Finally, Section 112.3135, Florida Statutes, is Florida’s "anti-nepotism" law; for the purposes of this standard a "relative" includes one's son-in-law. However, it applies only to situations where the relative is being considered for appointment, employment, promotion, or advancement "in or to a position in the agency" in which the official serves or over which the official exercises jurisdiction or control. As the son-in-law’s position is in the private law firm and not in a governmental agency, this provision also would not be applicable here.
Accordingly, we find that no prohibited conflict of interest would be created where a law firm, of which the subject County Commissioner’s son-in-law is a non-equity shareholder, represents clients before the County Commission in land use matters, and where the son-in-law occasionally handles the representation.
Would a voting conflict of interest be created for the subject County Commissioner were the Commission to consider a land use matter in which the law firm of which her son-in-law is a shareholder represents the property owner?
Under the circumstances presented, this question is answered in the negative.
Section 112.3143, Florida Statutes, is the provision of the Code of Ethics that governs voting conflicts of interest for county commissioners, requiring them to abstain from voting on conflicting matters and to disclose the nature of their interest as follows:
No county, municipal, or other local public officer shall vote in an official capacity upon any measure which inures to his or her special private gain or loss; which he or she knows would inure to the special private gain or loss of any principal by whom the officer is retained or to the parent organization or subsidiary of a corporate principal by which he or she is retained, other than an agency as defined in s. 112.312(3); or which he or she knows would inure to the special private gain or loss of a relative or business associate of the public officer. Such public officer shall, prior to the vote being taken, publicly state to the assembly the nature of the officer's interest in the matter from which he or she is abstaining from voting and, within 15 days after the vote occurs, disclose the nature of his or her interest as a public record in a memorandum filed with the person responsible for recording the minutes of the meeting, who shall incorporate the memorandum in the minutes. [Section 112.3143(3)(a), Florida Statutes.]
This law directly addresses conflicts arising out of gain or loss to a client or employer ("principal by whom the officer is retained") of the local official, requiring the official to abstain from voting and make the appropriate disclosures if he or she knows that the measure under consideration would inure to the special private gain or loss of the client or employer. It also addresses conflicts arising out of gain or loss to a relative, requiring the official to abstain from voting and make the appropriate disclosures if he or she knows that the measure would inure to the special private gain or loss of a relative2.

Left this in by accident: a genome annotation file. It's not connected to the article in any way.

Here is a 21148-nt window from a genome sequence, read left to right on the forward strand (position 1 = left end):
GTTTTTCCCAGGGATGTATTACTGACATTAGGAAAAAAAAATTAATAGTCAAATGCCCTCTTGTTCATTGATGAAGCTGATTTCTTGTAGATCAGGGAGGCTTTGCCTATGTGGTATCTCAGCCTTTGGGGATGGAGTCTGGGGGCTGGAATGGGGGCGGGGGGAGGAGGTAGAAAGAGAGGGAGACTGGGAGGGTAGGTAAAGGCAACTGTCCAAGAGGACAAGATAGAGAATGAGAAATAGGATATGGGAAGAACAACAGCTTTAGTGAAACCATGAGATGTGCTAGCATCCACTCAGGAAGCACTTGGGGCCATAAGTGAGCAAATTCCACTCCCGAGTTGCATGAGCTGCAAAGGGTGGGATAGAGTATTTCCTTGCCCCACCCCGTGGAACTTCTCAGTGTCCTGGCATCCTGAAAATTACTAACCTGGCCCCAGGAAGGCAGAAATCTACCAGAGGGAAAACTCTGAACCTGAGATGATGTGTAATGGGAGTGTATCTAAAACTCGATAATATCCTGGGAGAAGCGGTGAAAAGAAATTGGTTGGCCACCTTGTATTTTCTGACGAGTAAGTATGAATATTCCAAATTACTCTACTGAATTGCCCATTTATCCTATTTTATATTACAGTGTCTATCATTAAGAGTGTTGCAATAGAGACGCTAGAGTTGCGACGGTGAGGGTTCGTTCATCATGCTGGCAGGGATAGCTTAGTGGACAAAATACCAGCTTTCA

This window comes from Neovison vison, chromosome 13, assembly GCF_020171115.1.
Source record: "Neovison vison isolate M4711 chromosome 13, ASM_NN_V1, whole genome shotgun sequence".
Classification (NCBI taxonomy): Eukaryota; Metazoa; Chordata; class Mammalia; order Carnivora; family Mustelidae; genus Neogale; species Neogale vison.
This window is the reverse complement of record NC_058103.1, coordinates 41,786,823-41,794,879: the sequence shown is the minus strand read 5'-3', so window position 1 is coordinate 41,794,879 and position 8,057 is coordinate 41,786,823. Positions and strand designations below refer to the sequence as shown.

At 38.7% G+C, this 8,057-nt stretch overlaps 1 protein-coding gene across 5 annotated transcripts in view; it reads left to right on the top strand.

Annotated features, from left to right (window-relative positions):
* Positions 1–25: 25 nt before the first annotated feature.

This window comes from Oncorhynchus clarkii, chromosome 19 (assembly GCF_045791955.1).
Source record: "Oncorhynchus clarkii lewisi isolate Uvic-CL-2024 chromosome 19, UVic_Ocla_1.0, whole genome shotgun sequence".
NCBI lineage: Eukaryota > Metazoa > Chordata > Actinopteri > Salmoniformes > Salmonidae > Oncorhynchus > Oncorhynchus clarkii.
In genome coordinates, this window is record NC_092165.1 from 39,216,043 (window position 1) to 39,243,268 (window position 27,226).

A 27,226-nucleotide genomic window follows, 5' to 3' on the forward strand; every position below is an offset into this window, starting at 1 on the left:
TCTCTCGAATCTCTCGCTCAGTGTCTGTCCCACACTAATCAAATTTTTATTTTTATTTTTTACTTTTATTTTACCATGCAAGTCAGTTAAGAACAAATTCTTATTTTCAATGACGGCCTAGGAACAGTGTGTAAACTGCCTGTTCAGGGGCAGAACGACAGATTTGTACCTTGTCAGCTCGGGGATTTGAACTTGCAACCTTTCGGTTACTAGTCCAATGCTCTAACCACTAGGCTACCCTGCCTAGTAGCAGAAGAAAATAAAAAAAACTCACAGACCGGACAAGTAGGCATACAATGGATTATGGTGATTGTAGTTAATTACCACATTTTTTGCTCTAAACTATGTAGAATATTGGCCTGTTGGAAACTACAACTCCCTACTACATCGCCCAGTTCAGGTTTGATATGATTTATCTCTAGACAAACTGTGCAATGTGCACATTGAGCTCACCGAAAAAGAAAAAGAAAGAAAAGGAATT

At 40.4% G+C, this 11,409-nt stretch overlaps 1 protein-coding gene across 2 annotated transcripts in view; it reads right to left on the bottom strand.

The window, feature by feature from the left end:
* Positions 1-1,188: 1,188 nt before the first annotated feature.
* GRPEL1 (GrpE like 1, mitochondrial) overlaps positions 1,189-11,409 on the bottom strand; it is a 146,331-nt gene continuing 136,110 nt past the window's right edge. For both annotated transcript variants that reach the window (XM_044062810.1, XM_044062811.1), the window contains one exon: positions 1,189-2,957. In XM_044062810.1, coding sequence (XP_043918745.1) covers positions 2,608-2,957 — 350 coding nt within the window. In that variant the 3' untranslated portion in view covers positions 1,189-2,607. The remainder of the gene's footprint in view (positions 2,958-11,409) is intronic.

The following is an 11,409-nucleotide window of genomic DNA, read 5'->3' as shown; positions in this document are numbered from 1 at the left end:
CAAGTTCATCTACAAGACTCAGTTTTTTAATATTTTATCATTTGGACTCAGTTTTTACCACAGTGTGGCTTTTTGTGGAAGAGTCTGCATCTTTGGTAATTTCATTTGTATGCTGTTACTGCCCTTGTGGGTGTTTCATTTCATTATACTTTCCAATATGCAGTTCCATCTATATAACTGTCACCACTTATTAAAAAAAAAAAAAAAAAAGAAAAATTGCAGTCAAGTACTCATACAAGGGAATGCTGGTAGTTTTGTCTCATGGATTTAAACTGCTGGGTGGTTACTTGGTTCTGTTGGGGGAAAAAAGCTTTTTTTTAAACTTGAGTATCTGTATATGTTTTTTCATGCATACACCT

However, because the statute does not speak directly in terms of gain or loss to a client or employer of the official's relative, in order to determine whether it applies to a situation where the measure would impact a relative's client or employer, we are required to evaluate – not whether the measure impacts the relative's client or employer – but whether the measure would inure to the special private gain or loss of the relative. For example, in CEO 07-5 we concluded that a county commissioner was not presented with a voting conflict regarding measures affecting clients of the lobbying firm that employed her husband, where the husband received no compensation from any firm fee derived from the firm's work in behalf of a client on a matter involving the county. We were advised that the husband had no ownership interest in the firm, was not an officer or director of the firm, and would receive no compensation, bonus, or origination fees from any fee generated to the firm from the firm's work for a client in matters before the county. Under those circumstances, we found that there was no indication that the husband would receive "any compensation or loss of compensation or any similar gain or loss" from the measures. On the other hand, in Complaint Nos. 05-109 and 05-124 (Consolidated), In re Diana Wasserman-Rubin (2006), we concluded that Section 112.3143 had been violated where a county commissioner had voted on grant applications that her husband had authored for a town, when, although he was paid a flat fee for writing grant applications for the town, his compensation included a bonus that was based in part on grants that had been approved by the county commission.
As was the situation in CEO 07-5, here the Commissioner's son-in-law as a non-equity shareholder in the law firm would have no ownership interest in the firm, would not be an officer or director of the firm, would receive no direct bonus, compensation, or origination fee related to the firm's work before the County Commission, and would receive no direct compensation for fees received from the firm's work before the County Commission. His compensation would continue to be based on the same factors as are applicable to the firm's associates. Under these circumstances, we cannot conclude that the Commissioner's son-in-law would derive "special private gain" from a land use measure in which the firm is representing the property owner before the County Commission.
Accordingly, we find that a voting conflict of interest would not be created for the subject County Commissioner were her son-in-law to become a non-equity shareholder in the law firm, as described above, when the Commission is considering a land use matter in which the law firm is representing the property owner.
ORDERED by the State of Florida Commission on Ethics meeting in public session on May 13, 2011 and RENDERED this 18th day of May, 2011.
 Employees of the State executive and judicial branches also should review the provisions of Sec. 112.3185(6), Fla. Stat., which is not relevant here because it does not apply to local government officials. In addition, various provisions of the gift law contained in Sec. 112.3148, Fla. Stat., may apply to situations involving relatives, but those provisions are not relevant here.
 Defined in Sec. 112.3143(1)(b), Fla. Stat., to include one's "son-in-law."